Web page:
Vitamin D can protect against allergic forms of conjunctivitis, too. A study of nearly 100 participants examined the connection between symptoms of seasonal allergic conjunctivitis and vitamin D levels. The researchers found that blood levels of vitamin D were significantly lower in patients with seasonal allergic conjunctivitis than those without. This can suggest two things:

– Vitamin D protects the eyes against allergic conjunctivitis, and people with low vitamin D levels have a higher risk of suffering from the condition,
– and/or Allergic conjunctivitis depletes the body of vitamin D.

Either way, boosting vitamin D levels during bouts of conjunctivitis is highly recommended2!

Increasing your time in the sun is one way to boost vitamin D, but be sure to take care of your kidneys and liver too – these are sites of vitamin D activation. Don’t over the sun exposure – ten to twenty minutes a day is enough for most people in most areas (latitude and cloud-cover aside). One problem: conjunctivitis may make your eyes sensitive to light! Consider taking a plant-based vitamin D3 supplement if sunglasses aren’t cutting it – or if you’re over 50, live in a climate with little sun, wear clothes that cover your whole body, or just can’t seem to get your levels up.

2) Quercetin from Capers, Onions and Tea
Quercetin from Capers, Onions and Tea
Best for: Allergic pink eye

Quercetin is a powerful antioxidant with unique actions in the immune system where it stabilises mast cells – these are the cells that release histamine, a chemical that causes symptoms of allergic conjunctivitis. You may have taken anti-histamine medication – quercetin has a similar impact on allergies, but without the drowsy side effects. By stabilising the mast cells, quercetin reduces their reactivity and the immune system becomes less likely to have a knee-jerk reaction to environmental allergens. Quercetin can also “mop up” histamine to quickly relieve symptoms.

A small study tested a product containing quercetin, vitamin D3 and the extract of a herb, Perilla frutescens, on 23 participants with allergic conjunctivitis. After taking the product for 30 days, approximately 70% of the participants’ symptoms were resolved, with no significant side effects. Whether this is due to the vitamin D, the quercetin, or the herbal medicine is unclear, but it could be a combination of all three3.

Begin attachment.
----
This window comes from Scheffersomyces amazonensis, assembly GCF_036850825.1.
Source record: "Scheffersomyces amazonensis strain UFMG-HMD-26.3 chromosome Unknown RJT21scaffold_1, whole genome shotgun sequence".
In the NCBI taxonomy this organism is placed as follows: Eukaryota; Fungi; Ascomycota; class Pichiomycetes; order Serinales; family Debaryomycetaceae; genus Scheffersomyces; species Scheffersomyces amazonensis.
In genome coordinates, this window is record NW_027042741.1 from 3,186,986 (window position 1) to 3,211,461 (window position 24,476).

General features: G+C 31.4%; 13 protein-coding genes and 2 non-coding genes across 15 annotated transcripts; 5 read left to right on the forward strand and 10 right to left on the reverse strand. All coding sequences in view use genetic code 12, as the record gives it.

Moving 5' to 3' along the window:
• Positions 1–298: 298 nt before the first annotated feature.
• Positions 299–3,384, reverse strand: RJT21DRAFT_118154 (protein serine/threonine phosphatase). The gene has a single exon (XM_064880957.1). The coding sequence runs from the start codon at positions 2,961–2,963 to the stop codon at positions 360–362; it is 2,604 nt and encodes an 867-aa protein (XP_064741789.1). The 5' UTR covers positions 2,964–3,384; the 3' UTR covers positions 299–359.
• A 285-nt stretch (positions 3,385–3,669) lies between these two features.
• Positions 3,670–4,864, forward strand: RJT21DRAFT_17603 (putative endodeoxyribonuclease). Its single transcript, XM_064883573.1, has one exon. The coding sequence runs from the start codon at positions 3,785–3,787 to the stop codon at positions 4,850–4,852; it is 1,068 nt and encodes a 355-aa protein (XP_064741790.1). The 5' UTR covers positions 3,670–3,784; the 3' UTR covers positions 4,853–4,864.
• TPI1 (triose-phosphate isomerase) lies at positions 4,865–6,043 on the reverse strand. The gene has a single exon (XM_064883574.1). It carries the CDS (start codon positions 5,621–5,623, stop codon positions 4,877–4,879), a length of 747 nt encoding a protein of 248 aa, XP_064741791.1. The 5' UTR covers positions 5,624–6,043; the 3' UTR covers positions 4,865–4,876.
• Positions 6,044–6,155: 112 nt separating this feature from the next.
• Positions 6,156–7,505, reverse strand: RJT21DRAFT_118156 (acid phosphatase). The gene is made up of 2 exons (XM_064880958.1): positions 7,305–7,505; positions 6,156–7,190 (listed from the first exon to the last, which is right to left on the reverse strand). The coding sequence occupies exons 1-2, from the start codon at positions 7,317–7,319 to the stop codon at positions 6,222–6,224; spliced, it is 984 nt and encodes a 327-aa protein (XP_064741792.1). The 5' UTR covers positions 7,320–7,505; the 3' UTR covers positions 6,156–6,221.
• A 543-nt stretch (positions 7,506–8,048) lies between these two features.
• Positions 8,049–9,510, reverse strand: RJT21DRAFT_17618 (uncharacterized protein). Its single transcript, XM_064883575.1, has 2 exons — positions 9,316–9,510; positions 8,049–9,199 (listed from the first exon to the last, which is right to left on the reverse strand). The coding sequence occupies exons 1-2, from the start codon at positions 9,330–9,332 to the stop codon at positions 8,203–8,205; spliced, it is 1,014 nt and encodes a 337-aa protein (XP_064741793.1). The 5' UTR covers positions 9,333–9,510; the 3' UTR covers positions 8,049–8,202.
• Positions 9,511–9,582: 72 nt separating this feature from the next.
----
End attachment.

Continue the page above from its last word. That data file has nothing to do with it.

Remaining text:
Dietary Sources of Quercetin:
– Apples
– Onions
– Capers
– Parsley
– Black Tea
– Grapes
– Lemons
– Grapefruit
– Oranges
– Mandarins
– Blueberries
– Blackberry
– Dark cherries
– Buckwheat

3) Omega-7 Fatty Acids from Sea Buckthorn
Omega-7 Fatty Acids from Sea Buckthorn
Best for: Bacterial and viral pink eye

You’ve heard of omega-3 essential fatty acids, but what about omega-7s? These aren’t essential for our diet – the body can make them itself. But boosting intake in the diet or applying them topically has been shown to clear up all kinds of skin and eye infections. They have powerful anti-bacterial and antioxidant actions.

In particular, omega-7 fatty acids have been shown to exert antimicrobial activity to clear up bacterial conjunctivitis. Applying an oil containing a blend of omega-7 fatty acids topically to the eye (eyelid closed!) can destroy even the most stubborn of bacteria, including the type causes gonorrhoeal conjunctivitis – even when the bacteria has been resistant to conventional antibiotic medications! The study showed that these fatty acids can protect the eyes against infection4. The antioxidant effects of omega-7s may also help to repair any damage and speed up recovery from conjunctivitis.

The most concentrated source of omega-7 fatty acids is found in sea buckthorn oil. Sea buckthorn or Hippophae is a hardy plant that thrives in coastal or arid environments where it thrives from plenty of sunlight. The berries of the sea buckthorn plant has soft, orange flesh and is rich in omega-7 fatty acids. The seeds of the plant also contain omega-7s but are richer in other potent antioxidants such as vitamin E and carotenoids. Blends that contain a 1:1 combination of oil from both berries and seeds are ideal for beating conjunctivitis.

CAUTION: Do not apply seabucktorn oil directly to the conjunctiva. Apply the oil to a clean cotton swab. Dab the oil around the eye area, being use to avoid the eyeball. Leave for 15 – 20 minutes and then gently wash off. Taking sea buckthorn oil orally can also boost your natural levels of omega-7s.

4) Eyebright Eyedrops & Eyewash
Eyebright Eyedrops & Eyewash
Best for: Bacterial and viral pink eye

Eyebright (Euphrasia) is a powerful herb that contains a rich concentration of antimicrobial oils5. It is frequently prescribed in traditional herbal medicine as an eyewash for infectious conjunctivitis and is available commercially as eye drops.